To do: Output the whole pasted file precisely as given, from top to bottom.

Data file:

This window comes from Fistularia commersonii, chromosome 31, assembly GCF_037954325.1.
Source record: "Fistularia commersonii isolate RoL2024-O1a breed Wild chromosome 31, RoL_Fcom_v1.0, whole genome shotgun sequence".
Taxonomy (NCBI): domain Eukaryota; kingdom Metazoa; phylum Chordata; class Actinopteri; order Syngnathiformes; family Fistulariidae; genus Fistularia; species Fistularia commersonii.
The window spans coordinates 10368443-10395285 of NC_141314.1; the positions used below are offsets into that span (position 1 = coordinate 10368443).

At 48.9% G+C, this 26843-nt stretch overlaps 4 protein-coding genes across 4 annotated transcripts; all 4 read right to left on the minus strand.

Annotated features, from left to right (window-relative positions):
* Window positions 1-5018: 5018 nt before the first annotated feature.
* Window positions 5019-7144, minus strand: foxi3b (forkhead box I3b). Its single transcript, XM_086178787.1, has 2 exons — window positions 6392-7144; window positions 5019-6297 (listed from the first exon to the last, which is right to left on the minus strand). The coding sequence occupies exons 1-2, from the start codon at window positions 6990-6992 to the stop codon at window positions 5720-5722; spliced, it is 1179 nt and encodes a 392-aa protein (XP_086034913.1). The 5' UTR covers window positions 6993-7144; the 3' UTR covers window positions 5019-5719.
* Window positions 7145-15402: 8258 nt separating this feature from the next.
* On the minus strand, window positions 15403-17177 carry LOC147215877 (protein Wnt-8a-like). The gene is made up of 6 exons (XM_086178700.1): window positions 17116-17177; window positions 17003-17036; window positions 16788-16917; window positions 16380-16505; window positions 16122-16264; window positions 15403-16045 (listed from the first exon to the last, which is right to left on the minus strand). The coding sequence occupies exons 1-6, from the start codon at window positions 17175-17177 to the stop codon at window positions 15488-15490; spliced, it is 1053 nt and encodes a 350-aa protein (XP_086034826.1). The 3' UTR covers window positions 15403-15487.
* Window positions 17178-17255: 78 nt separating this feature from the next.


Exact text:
This window comes from Fistularia commersonii, chromosome 31, assembly GCF_037954325.1.
Source record: "Fistularia commersonii isolate RoL2024-O1a breed Wild chromosome 31, RoL_Fcom_v1.0, whole genome shotgun sequence".
Taxonomy (NCBI): domain Eukaryota; kingdom Metazoa; phylum Chordata; class Actinopteri; order Syngnathiformes; family Fistulariidae; genus Fistularia; species Fistularia commersonii.
The window spans coordinates 10368443-10395285 of NC_141314.1; the positions used below are offsets into that span (position 1 = coordinate 10368443).

At 48.9% G+C, this 26843-nt stretch overlaps 4 protein-coding genes across 4 annotated transcripts; all 4 read right to left on the minus strand.

Annotated features, from left to right (window-relative positions):
* Window positions 1-5018: 5018 nt before the first annotated feature.
* Window positions 5019-7144, minus strand: foxi3b (forkhead box I3b). Its single transcript, XM_086178787.1, has 2 exons — window positions 6392-7144; window positions 5019-6297 (listed from the first exon to the last, which is right to left on the minus strand). The coding sequence occupies exons 1-2, from the start codon at window positions 6990-6992 to the stop codon at window positions 5720-5722; spliced, it is 1179 nt and encodes a 392-aa protein (XP_086034913.1). The 5' UTR covers window positions 6993-7144; the 3' UTR covers window positions 5019-5719.
* Window positions 7145-15402: 8258 nt separating this feature from the next.
* On the minus strand, window positions 15403-17177 carry LOC147215877 (protein Wnt-8a-like). The gene is made up of 6 exons (XM_086178700.1): window positions 17116-17177; window positions 17003-17036; window positions 16788-16917; window positions 16380-16505; window positions 16122-16264; window positions 15403-16045 (listed from the first exon to the last, which is right to left on the minus strand). The coding sequence occupies exons 1-6, from the start codon at window positions 17175-17177 to the stop codon at window positions 15488-15490; spliced, it is 1053 nt and encodes a 350-aa protein (XP_086034826.1). The 3' UTR covers window positions 15403-15487.
* Window positions 17178-17255: 78 nt separating this feature from the next.